Thursday, November 6, 2008

Getting prepared in more ways than one

When my husband carved the pumpkins, I was not at home to salvage the seeds, so roasting them will have to come when we cut open our next pumpkin. However, I saw this great story entitled, "How to Start a House Fire" , over at Ramblings and Randomness about a little adventure that LJ had when cooking their pumpkin seeds. She has very kindly allowed me to reprint it here:

1. Carve a pumpkin.
2. Wash and drain the pumpkin seeds.
3. Spread the seeds out on a cookie sheet.
4. Salt/pepper the seeds.
5. Stick the cookie sheet in the oven, set the timer for 15 minutes, set the heat on Broil, and walk away.
6. Return after 15 minutes. Smell smoke.
7. Open the oven. Briefly admire the flames licking the stove top. Close the oven.
8. Look for baking powder. (You won't find any handy.)
9. Try to sound nonchalant as you yell, "Honey?" into the other room. "I accidentally started a fire in the oven."
10. Admire how fast your husband runs from the bedroom into the kitchen. When he appears confused as to where the fire is, exactly, remind him that you shut it up in the oven (so it wouldn't get out).
11. Scurry to find your husband some baking powder, but come back 45 seconds later to see that he put another cookie sheet on top of the burning inferno and smothered it.
12. Suddenly recall all your kitchen fire training, at your husband's reminding. Feel sheepish.
13. Watch your husband guffaw until he's wiping tears of mirth from his eyes.
14. Join in the laugh. At least the house got a good airing.

I love this story for a multitude of reasons:

1. It's well-written.
2. These people are making good use of their produce.
3. It reminds everyone about kitchen safety. Personally, I have a fire extinguisher, but a) I don't know how old it is, and b)having never used it, I should really look at it and figure it out before I need to. Panic mode is not my best time for learning new concepts.
4. I think that the ultimate solution to put out the fire was brilliant--wouldn't have thought about it myself, but I would now, if necessary.
5. Finding humor in a situation sure beats crying about it.

So, in terms of being prepared in more ways than one, I guess my conclusion is that you need to prepare to use what you have in the best ways possible, but also be prepared for emergencies that arise when something goes wrong. Do you know how to take care of emergency situations in the kitchen? Just something to think about.

Special thanks to LJ and her husband, Jimmy, for sharing their story. You will notice that they had different options for dealing with an emergency situation, and when one didn't work out, the other did. The more you plan and prepare ahead, the more options you have, and I, for one, love having choices.... :)


Anonymous said...

Great story and may I suggest that with wood heat you get that Extinguisher checked and make sure you know how to use it. I would give some safety hints but for fear of setting you up for a million comments I won't. Let me just say that cast iron and water do not mix well.

Carl In wisconsin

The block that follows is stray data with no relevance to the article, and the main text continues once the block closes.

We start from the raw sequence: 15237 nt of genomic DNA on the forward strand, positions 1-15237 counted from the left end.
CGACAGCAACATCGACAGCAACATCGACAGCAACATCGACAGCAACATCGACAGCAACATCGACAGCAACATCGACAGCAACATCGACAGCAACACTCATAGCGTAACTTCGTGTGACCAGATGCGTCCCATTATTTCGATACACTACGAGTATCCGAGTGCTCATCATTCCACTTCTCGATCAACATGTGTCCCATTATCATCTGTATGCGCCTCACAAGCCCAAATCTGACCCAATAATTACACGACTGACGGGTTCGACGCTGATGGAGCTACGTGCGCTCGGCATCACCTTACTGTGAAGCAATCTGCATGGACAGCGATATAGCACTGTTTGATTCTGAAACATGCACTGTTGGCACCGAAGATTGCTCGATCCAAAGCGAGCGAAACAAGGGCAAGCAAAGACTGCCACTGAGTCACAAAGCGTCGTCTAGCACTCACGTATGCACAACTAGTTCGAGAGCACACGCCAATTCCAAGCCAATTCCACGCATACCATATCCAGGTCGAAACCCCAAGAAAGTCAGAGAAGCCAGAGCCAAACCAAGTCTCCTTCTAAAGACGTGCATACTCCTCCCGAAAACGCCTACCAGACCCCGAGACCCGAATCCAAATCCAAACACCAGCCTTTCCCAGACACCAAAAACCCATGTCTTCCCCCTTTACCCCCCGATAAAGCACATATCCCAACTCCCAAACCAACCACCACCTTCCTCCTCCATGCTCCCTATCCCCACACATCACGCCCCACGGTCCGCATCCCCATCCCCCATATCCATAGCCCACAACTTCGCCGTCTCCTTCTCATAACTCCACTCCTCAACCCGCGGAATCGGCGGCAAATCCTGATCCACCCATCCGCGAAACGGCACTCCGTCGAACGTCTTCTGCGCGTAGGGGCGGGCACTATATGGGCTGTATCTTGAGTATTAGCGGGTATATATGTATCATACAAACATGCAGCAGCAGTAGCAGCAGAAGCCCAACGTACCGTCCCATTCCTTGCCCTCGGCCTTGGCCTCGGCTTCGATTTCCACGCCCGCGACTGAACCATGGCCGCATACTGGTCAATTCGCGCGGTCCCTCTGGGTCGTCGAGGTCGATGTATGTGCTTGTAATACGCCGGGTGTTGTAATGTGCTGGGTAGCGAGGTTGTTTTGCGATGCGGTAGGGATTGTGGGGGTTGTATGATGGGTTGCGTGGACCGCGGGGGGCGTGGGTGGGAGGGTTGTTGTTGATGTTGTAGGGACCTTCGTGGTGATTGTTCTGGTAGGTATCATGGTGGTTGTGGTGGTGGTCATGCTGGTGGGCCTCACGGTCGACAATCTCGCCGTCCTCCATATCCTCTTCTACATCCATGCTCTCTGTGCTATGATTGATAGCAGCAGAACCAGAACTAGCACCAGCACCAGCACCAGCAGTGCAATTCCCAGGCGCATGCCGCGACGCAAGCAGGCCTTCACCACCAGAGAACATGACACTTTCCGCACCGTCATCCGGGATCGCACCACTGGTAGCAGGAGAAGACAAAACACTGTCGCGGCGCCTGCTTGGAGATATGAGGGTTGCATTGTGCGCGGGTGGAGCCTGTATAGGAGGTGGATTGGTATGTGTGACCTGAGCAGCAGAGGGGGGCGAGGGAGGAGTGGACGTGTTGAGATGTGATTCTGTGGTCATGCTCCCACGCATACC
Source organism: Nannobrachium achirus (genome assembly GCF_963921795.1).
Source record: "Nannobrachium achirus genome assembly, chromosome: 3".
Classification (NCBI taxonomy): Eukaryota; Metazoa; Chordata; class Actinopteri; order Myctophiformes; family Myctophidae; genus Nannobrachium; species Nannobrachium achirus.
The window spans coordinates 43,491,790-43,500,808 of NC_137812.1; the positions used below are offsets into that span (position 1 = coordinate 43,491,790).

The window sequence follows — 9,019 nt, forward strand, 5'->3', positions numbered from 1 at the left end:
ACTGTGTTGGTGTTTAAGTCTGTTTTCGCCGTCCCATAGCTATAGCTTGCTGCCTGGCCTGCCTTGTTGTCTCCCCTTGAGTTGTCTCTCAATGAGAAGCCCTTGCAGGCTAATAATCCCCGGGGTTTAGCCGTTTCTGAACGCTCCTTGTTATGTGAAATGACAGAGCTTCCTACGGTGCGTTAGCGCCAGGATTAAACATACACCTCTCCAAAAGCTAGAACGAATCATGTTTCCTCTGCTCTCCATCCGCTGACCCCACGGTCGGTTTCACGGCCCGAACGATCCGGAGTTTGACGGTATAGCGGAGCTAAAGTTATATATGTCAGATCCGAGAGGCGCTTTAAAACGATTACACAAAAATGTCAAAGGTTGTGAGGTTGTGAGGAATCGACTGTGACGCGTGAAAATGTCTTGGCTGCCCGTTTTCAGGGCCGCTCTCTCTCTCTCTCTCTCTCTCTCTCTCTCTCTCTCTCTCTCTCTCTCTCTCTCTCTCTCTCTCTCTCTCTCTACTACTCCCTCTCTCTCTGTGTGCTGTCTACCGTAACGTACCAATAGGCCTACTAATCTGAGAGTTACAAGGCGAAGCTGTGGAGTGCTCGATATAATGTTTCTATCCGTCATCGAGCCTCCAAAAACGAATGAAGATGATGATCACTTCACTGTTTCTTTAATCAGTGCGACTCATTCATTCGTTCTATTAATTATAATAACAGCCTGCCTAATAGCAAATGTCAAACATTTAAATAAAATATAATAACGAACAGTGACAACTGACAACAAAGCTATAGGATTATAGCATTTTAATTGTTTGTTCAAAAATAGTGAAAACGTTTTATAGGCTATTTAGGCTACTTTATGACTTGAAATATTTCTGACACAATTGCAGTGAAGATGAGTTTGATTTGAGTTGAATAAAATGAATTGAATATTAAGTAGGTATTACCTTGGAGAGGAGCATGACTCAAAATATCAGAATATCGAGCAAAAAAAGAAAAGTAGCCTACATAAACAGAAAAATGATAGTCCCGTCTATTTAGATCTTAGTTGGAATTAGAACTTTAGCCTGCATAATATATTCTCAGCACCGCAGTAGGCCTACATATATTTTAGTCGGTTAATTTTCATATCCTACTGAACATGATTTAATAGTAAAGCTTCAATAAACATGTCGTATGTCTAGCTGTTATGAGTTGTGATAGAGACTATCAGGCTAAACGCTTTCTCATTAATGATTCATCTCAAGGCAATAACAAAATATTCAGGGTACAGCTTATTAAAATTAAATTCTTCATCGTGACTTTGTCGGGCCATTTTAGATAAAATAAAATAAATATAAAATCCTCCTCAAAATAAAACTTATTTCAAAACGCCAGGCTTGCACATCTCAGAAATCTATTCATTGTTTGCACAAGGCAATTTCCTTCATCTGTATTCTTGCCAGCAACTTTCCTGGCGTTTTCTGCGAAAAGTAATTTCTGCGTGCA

Ron said...

That is a great story, Marie. We've had quite a few of those around here (like when I had to go to town a couple of days ago to wiggle a loose battery cable when Mel found herself stranded at the local feed store :)). Having a pocket full of ways to deal with things when they go wrong sure is valuable. I love having choices too!

Hope you get to enjoy some pumpkin seeds! You reminded me that I have a couple pumpkins on a shelf... and I sure would like some roasted seeds... hmmm... :)


Marie said...

Carl--Thanks for the reminder that I need another fire extinguisher--the one I have is a small kitchen one, and with the wood stove, I do think it would be wise to have a larger one closer to our new heat source. I have seen a video in an e-mail about water being thrown on a fire, and the results were not good. I'd like to find that one again, but it's always good to be reminded, because water could be the first thing to come to mind in an emergency--thanks for your comment!

Ron--I agree that it's great to always have a "plan b" when possible, and I have found quite a few ideas on blogs, including on yours. Knowledge can be a very valuable thing.... :)
I'm planning to have some pumpkin seeds the next time we cut up a pumpkin. It's been a while, but as I recall, they're quite tasty--thanks for your comment!

The Scavenger said...

Marie, good story. I think the best part of having a plan for anything is to get everyone involved. Share all ideas no matter how crazy they may sound at the time. Then you can take time to discuss them and how well the plan can be carried out and by whom. Some in the household my be better at one thing than another, which is fine. Brain storming is a wonderful way to get new ideas for any plan.


Marie said...

Chris--When you apply it more generally like that, you make me think of other plans that we need to make in our family, in addition to fire emergencies. Thanks for the insight! It gives me more to do (in a good way...:).

LJ said...

Thanks for the compliment! And Jimmy and I are a little more savvy now than usual.

Marie said...

LJ--Thank you again for the use of the story---it taught me something and made me think, and I wasn't the only one who enjoyed it. A lesson and entertainment? Gotta love that... :) Thanks for your comment!